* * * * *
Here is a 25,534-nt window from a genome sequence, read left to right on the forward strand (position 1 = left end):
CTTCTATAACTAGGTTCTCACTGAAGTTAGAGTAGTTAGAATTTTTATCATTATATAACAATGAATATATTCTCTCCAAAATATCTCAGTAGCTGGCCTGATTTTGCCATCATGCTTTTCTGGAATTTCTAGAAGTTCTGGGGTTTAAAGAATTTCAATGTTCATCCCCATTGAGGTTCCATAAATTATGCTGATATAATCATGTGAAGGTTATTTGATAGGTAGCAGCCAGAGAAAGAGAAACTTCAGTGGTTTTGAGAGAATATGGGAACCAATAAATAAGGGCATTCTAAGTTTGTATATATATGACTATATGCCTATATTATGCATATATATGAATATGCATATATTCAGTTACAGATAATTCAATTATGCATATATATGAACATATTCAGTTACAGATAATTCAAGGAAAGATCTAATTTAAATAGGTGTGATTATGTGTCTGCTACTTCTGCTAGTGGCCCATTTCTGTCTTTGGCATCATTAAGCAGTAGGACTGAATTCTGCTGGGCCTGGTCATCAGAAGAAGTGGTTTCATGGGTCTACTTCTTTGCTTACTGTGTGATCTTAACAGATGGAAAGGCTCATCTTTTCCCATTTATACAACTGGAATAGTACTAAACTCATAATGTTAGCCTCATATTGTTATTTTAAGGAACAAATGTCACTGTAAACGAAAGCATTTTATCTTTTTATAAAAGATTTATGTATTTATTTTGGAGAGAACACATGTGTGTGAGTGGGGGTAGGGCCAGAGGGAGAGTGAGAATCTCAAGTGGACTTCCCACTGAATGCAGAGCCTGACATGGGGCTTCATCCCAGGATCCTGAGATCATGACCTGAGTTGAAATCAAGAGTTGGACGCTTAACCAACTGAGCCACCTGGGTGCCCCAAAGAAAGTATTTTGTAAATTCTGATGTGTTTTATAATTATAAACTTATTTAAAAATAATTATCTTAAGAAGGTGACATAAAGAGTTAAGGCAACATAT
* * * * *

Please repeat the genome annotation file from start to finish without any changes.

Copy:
Here is a 25,534-nt window from a genome sequence, read left to right on the forward strand (position 1 = left end):
CTTCTATAACTAGGTTCTCACTGAAGTTAGAGTAGTTAGAATTTTTATCATTATATAACAATGAATATATTCTCTCCAAAATATCTCAGTAGCTGGCCTGATTTTGCCATCATGCTTTTCTGGAATTTCTAGAAGTTCTGGGGTTTAAAGAATTTCAATGTTCATCCCCATTGAGGTTCCATAAATTATGCTGATATAATCATGTGAAGGTTATTTGATAGGTAGCAGCCAGAGAAAGAGAAACTTCAGTGGTTTTGAGAGAATATGGGAACCAATAAATAAGGGCATTCTAAGTTTGTATATATATGACTATATGCCTATATTATGCATATATATGAATATGCATATATTCAGTTACAGATAATTCAATTATGCATATATATGAACATATTCAGTTACAGATAATTCAAGGAAAGATCTAATTTAAATAGGTGTGATTATGTGTCTGCTACTTCTGCTAGTGGCCCATTTCTGTCTTTGGCATCATTAAGCAGTAGGACTGAATTCTGCTGGGCCTGGTCATCAGAAGAAGTGGTTTCATGGGTCTACTTCTTTGCTTACTGTGTGATCTTAACAGATGGAAAGGCTCATCTTTTCCCATTTATACAACTGGAATAGTACTAAACTCATAATGTTAGCCTCATATTGTTATTTTAAGGAACAAATGTCACTGTAAACGAAAGCATTTTATCTTTTTATAAAAGATTTATGTATTTATTTTGGAGAGAACACATGTGTGTGAGTGGGGGTAGGGCCAGAGGGAGAGTGAGAATCTCAAGTGGACTTCCCACTGAATGCAGAGCCTGACATGGGGCTTCATCCCAGGATCCTGAGATCATGACCTGAGTTGAAATCAAGAGTTGGACGCTTAACCAACTGAGCCACCTGGGTGCCCCAAAGAAAGTATTTTGTAAATTCTGATGTGTTTTATAATTATAAACTTATTTAAAAATAATTATCTTAAGAAGGTGACATAAAGAGTTAAGGCAACATAT